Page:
ISBN #: 978-0991110704
Page Count: 356
Copyright: March 1, 2014
Publisher: Nemaha Ridge Publishing Group LLC; Revised Edition
(Taken from back cover)
When several people involved in bidding for an oil refinery are murdered, the situation becomes far more than a billion-dollar business deal.
A self-made woman in the oil industry, Lynn Dayton fights to save lives when escalating attacks reveal a hired assassin's plan to disrupt oil trade, wreck world economies, and draw another global power into dangerous confrontation with the United States.
Are the killers rogue civil servants challenging the Cherokees' financial independence, Sansei operatives again wreaking violence, or sinister investors swapping the bidding war for a real one?
Lynn Dayton and Cherokee tribal executive Jesse Drum must learn to trust each other so they can find and stop the killers. Can sobering up really be fatal? How have so many of the deaths been made to appear accidental? Who's creating weapons with modern poisons and ancient Cherokee arts?
Lynn Dalton, Executive vice president for TriCoast oil refineries, has been tasked by the Board to sell the Tulsa refinery. Trying to plan a wedding and care for her sick father, Lynn has enough to handle, but when her meetings with interested parties result in mysterious deaths, Lynn must ultimately decide who among her partners are trustworthy in order to survive. As the death toll mounts, Lynn searches for a killer that may be closer than she thinks.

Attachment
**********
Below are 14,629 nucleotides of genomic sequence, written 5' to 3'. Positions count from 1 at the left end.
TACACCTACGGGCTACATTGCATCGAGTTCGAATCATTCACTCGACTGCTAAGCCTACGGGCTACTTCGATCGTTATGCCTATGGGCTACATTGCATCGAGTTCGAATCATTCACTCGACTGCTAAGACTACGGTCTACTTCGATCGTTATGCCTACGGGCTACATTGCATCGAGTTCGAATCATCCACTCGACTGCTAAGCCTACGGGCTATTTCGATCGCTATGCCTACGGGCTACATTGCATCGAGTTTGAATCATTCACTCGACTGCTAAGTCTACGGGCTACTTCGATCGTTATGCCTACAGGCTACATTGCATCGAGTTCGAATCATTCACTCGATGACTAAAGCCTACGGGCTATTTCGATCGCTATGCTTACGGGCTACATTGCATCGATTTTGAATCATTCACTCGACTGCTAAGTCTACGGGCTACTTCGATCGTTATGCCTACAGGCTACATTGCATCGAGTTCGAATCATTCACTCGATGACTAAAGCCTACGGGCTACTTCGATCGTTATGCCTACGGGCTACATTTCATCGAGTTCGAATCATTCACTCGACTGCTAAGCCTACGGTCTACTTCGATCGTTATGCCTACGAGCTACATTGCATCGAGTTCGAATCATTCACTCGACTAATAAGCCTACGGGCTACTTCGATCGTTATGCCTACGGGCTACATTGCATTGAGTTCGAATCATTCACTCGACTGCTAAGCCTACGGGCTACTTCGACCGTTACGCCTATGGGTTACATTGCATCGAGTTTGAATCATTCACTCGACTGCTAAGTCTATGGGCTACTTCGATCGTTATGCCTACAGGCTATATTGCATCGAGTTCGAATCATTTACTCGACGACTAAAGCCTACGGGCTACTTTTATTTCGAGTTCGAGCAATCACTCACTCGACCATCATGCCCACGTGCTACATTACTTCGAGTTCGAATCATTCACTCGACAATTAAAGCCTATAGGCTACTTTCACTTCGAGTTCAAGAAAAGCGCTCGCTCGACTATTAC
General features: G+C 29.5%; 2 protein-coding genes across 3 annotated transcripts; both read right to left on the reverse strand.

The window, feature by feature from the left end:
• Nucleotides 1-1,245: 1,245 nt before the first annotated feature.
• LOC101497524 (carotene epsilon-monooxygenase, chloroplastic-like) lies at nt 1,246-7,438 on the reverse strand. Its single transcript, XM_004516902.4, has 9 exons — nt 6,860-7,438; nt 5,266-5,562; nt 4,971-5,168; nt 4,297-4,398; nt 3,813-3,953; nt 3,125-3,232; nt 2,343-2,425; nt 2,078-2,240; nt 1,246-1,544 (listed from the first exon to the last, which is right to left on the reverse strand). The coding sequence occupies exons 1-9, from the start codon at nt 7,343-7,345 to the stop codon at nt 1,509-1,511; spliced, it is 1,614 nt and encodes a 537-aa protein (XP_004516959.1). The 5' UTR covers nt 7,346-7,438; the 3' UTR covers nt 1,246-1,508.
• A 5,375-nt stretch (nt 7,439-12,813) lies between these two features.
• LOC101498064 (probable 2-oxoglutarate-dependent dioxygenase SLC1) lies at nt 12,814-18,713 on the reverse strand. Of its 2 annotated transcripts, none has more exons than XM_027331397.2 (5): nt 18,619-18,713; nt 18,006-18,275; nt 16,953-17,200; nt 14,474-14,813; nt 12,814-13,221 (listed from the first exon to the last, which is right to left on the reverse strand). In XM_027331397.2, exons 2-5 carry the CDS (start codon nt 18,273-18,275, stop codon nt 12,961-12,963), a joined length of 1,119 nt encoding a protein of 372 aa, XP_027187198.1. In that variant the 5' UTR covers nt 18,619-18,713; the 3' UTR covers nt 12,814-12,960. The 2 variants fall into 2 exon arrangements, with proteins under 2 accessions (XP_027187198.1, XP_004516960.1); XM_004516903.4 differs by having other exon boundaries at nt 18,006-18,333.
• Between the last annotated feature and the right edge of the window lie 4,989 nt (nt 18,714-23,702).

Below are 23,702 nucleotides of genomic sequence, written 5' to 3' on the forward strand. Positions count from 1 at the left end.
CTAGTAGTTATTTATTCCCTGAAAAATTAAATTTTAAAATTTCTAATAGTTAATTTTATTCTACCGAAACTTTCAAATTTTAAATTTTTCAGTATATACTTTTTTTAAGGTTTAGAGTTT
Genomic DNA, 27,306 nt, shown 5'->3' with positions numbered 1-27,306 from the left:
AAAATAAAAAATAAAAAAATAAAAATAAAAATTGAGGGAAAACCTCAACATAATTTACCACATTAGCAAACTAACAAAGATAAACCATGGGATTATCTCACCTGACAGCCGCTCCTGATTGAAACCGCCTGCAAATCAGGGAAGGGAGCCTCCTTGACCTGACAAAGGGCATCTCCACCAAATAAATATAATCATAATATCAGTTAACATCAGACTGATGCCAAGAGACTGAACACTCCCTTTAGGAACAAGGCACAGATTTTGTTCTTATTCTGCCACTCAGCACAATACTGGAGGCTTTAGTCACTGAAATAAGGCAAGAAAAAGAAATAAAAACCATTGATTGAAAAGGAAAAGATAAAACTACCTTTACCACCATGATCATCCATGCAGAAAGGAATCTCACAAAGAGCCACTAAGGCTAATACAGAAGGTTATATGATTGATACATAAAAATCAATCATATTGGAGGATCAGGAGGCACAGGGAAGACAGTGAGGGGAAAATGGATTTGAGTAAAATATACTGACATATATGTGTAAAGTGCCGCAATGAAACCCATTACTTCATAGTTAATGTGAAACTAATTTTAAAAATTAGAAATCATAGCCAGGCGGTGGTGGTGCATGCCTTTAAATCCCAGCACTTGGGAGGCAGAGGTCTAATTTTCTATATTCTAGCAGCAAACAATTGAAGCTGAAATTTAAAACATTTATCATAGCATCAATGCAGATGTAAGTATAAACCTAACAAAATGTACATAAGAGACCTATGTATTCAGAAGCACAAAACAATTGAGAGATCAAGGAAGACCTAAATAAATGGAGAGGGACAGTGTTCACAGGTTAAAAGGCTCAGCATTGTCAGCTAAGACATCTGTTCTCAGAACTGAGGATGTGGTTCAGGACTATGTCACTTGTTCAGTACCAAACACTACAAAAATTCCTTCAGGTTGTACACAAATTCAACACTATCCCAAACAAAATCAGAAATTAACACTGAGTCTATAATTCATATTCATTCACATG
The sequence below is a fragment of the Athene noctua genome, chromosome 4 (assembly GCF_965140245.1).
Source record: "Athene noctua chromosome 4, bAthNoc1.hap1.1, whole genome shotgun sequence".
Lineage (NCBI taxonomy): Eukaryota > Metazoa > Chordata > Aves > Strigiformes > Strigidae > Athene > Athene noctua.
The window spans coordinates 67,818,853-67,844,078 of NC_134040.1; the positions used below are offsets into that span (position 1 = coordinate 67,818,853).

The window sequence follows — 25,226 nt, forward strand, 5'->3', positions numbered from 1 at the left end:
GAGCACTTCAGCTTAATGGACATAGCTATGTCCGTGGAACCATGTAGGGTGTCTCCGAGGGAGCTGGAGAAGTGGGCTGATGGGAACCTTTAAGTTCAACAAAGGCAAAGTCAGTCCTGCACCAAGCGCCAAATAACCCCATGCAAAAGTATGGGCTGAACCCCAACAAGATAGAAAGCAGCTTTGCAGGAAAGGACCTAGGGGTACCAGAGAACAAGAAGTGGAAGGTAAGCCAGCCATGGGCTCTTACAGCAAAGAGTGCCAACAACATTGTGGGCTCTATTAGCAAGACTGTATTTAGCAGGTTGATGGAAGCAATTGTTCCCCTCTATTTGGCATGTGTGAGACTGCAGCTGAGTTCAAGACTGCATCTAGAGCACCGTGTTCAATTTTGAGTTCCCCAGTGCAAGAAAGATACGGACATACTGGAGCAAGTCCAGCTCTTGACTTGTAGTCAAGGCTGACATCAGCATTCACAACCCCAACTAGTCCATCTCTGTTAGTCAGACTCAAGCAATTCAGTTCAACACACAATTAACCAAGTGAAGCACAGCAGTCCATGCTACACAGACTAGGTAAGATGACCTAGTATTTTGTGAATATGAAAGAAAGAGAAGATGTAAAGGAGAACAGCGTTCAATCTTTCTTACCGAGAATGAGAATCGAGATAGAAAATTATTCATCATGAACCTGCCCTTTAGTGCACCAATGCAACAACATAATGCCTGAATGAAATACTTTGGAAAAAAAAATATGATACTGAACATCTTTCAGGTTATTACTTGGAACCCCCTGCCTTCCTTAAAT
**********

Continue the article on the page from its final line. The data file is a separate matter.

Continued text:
There is a whole lot going on in this book. From the background of oil refining to Cherokee native history, and interpersonal relationships, Ms. Starks took on an impressive venture. I was, on occasion, overwhelmed by the logistics of oil refineries, but it obvious that Ms. Starks knows her business. Cherokee history also played a huge part. Including a compendium on Oklahoma’s Native American Nations at the end of the book allowed the reader to understand more of the characters in the story.
Ms. Starks has an eye for detail and richly paints a picture of the Oklahoma landscape and its people. The insight given through the killers mind is especially riveting, as the reader will be far into the story before everything falls together and the killer is unmasked. When its finally revealed, it is done with such subtlety that it is almost an afterthought. Strike Price was a bit too technical for this reader and took a bit longer to finish, but the characters make up for it and it is very well written.
*A paperback copy of this novel was provided by the author in exchange for an honest review.